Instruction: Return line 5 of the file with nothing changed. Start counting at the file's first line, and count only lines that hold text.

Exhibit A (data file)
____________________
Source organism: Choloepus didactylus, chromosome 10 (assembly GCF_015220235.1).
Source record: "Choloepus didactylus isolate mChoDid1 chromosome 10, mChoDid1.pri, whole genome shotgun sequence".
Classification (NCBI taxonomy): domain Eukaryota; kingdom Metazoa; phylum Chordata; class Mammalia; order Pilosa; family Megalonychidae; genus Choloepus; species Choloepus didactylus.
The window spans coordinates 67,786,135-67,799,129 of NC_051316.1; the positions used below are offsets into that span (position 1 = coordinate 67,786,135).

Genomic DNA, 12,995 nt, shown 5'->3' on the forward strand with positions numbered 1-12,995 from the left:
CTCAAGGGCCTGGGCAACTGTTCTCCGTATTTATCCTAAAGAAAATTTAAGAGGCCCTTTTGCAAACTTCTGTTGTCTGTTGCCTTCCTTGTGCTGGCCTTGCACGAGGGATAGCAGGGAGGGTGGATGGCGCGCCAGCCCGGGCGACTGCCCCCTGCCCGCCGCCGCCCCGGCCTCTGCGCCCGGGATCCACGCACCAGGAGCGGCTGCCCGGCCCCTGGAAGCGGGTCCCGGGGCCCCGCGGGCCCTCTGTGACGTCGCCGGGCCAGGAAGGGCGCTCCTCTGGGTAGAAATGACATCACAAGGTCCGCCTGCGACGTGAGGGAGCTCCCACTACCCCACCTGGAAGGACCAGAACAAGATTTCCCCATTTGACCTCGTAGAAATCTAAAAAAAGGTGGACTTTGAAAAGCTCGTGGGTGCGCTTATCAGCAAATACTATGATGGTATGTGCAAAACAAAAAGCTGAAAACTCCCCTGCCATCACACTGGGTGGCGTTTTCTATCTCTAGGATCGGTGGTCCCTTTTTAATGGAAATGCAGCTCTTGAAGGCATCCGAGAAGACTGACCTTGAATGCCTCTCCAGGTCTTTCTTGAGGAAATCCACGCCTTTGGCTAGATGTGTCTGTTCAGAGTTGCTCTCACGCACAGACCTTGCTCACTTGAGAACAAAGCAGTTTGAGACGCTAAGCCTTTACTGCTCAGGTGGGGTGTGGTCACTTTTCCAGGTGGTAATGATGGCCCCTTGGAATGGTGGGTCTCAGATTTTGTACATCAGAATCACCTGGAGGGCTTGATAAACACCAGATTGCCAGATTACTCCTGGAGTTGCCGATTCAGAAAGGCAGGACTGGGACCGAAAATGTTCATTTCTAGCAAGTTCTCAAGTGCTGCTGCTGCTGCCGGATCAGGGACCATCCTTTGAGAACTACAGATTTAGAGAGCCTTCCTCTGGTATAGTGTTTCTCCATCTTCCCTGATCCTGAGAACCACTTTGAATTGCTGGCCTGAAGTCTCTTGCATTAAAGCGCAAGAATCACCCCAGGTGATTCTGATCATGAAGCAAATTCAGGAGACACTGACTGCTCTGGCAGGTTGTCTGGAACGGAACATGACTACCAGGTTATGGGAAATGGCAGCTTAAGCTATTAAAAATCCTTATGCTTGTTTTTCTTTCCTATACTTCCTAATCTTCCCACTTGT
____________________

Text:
Genomic DNA, 12,995 nt, shown 5'->3' on the forward strand with positions numbered 1-12,995 from the left: